Having a severe allergic reaction can quickly turn into a life-threatening situation if an epinephrine EpiPen isn’t accessible — a scenario Cole Harbour Place is looking to avoid.
One of those potentially life-threatening situations played out at the community centre when a seven-year-old boy ate a cookie containing peanuts.
“It’s really scary, I mean even as a health-care professional, if I don’t have it with me I want to know that it’s there,” said Kelly Dunfield, a nurse practitioner from Sussex, New Brunswick.
Shortly after the boy ate the cookie and began to have a reaction, his sister alerted the cafeteria owner, who also happens to be a volunteer firefighter.
“I asked where his EpiPen was and it couldn’t be found. I immediately got on the phone with 911 and the situation got stressful because his throat was quickly closing up,” Wayne Green said.
During the 911 call, the EpiPen was found and the boy recovered from the reaction shortly after the epinephrine dose was administered.
If a similar emergency happens again, the recreation centre now has a new system in place that will make the response process much less stressful — an alarmed cabinet with epinephrine auto-injectors.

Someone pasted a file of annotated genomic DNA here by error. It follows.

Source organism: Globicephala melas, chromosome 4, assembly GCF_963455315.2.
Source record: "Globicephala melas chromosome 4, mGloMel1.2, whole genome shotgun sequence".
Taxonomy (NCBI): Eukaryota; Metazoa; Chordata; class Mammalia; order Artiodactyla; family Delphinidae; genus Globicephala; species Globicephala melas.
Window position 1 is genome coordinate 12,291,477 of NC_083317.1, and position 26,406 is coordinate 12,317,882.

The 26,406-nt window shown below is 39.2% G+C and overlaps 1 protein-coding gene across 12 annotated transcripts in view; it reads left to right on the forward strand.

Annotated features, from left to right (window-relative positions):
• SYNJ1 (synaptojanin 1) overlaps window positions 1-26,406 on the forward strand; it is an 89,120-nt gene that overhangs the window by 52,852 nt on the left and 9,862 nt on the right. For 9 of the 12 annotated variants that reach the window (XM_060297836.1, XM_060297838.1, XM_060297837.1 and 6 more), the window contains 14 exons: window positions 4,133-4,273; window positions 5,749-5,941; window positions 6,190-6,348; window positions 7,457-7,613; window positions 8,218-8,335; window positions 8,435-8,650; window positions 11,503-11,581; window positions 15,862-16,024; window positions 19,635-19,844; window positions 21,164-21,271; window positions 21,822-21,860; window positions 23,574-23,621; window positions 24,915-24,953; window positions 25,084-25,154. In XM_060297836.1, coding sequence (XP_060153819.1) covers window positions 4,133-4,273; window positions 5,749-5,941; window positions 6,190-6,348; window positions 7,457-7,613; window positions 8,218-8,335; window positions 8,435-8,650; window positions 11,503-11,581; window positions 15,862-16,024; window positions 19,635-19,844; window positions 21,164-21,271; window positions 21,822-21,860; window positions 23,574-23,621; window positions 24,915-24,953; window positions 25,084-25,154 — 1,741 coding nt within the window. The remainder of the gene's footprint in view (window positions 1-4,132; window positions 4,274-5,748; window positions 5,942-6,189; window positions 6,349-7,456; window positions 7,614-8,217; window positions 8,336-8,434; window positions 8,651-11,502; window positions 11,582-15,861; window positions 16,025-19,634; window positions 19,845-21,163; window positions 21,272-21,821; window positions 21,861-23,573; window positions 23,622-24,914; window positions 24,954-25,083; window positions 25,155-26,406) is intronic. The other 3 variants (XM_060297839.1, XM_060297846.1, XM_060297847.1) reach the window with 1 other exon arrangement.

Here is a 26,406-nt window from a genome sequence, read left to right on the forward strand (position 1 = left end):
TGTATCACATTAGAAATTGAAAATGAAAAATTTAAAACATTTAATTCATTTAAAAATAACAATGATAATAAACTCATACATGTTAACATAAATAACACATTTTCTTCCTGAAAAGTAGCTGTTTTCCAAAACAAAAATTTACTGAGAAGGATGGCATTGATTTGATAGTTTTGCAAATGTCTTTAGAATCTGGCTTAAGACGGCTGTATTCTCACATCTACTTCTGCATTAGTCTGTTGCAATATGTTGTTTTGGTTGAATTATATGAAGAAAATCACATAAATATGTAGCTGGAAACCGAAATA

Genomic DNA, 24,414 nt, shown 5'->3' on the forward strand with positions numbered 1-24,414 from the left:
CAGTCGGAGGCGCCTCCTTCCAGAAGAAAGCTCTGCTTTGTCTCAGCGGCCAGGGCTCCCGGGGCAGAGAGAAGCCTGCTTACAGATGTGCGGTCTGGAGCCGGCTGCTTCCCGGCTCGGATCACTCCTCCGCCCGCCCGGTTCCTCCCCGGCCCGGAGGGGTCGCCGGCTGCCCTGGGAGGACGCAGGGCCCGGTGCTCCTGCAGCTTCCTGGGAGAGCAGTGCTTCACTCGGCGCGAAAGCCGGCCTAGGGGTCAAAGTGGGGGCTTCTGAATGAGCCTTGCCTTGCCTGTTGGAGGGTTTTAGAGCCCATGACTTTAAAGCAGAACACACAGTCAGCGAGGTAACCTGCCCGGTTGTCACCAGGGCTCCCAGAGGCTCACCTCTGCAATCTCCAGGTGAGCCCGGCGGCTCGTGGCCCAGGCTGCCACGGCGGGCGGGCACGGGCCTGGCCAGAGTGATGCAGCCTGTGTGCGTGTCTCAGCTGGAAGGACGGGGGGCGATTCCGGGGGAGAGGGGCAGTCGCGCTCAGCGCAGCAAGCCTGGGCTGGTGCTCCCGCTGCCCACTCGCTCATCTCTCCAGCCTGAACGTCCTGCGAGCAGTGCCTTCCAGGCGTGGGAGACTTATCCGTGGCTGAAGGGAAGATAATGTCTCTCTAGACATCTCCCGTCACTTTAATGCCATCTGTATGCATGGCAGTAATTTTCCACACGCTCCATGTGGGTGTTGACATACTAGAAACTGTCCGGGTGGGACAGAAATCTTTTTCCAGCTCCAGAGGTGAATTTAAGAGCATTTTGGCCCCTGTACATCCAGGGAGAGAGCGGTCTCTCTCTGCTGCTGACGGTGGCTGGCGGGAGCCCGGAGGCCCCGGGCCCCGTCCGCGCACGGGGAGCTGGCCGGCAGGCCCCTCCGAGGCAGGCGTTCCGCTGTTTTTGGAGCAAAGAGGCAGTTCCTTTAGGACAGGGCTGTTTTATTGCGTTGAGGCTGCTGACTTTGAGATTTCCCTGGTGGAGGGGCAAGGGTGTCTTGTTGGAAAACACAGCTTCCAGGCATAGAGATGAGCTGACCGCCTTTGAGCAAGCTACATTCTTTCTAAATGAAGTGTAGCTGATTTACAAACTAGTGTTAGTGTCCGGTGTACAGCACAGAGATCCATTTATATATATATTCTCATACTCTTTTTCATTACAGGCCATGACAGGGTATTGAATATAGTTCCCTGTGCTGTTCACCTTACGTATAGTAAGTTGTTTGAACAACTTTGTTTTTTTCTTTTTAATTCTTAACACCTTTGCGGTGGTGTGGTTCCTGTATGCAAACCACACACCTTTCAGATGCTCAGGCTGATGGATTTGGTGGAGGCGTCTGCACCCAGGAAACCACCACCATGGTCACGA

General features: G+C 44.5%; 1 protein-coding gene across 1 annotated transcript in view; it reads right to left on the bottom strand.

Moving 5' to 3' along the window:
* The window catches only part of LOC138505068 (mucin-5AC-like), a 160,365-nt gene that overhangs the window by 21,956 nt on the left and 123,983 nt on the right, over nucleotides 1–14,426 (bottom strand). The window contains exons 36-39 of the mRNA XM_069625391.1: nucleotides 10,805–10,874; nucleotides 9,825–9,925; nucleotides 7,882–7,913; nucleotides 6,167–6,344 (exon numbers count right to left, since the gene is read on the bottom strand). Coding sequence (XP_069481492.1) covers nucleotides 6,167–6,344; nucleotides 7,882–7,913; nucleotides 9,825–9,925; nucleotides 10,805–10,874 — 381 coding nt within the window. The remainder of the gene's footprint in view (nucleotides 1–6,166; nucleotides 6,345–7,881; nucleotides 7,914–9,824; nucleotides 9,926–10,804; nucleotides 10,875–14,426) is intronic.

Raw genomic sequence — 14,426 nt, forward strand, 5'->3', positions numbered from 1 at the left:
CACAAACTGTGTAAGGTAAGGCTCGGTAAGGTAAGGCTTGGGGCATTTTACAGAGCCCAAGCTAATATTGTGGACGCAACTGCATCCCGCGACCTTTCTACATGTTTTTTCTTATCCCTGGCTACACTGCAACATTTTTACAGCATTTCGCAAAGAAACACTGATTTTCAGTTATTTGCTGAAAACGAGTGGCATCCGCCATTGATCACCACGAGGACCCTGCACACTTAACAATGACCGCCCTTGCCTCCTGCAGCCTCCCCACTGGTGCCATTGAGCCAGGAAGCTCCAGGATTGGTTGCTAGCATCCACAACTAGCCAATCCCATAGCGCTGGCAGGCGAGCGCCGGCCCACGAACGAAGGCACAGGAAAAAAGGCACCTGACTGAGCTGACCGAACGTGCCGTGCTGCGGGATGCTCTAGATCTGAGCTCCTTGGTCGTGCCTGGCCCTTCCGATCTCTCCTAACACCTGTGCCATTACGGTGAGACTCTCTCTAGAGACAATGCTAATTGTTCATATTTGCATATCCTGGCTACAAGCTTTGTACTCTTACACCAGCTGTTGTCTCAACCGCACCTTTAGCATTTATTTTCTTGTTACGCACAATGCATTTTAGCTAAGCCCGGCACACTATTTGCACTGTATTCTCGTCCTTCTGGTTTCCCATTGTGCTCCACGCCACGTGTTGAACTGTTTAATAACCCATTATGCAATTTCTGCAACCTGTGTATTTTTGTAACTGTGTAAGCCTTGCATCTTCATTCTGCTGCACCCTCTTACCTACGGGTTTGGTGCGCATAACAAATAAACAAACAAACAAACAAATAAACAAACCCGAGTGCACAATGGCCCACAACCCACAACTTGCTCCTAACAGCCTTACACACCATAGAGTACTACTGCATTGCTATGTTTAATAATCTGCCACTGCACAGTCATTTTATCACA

“The auto-injector sites save lives the same way an AED does,” Dunfield said.
The cabinets store an adult and child’s dose of epinephrine and there’s almost 30 New Brunswick facilities that have them.
Dunfield created the sites so that in the event of an emergency, people know where to go if an EpiPen isn’t readily available.
It’s a “mind easer” that is is being welcomed with open arms by staff at Cole Harbour Place.
“It just gives you that extra confidence and knowing those EpiPens are going to be available to us is huge.”
Cole Harbour Place is the first Nova Scotia location to install the epinephrine auto-injector sites.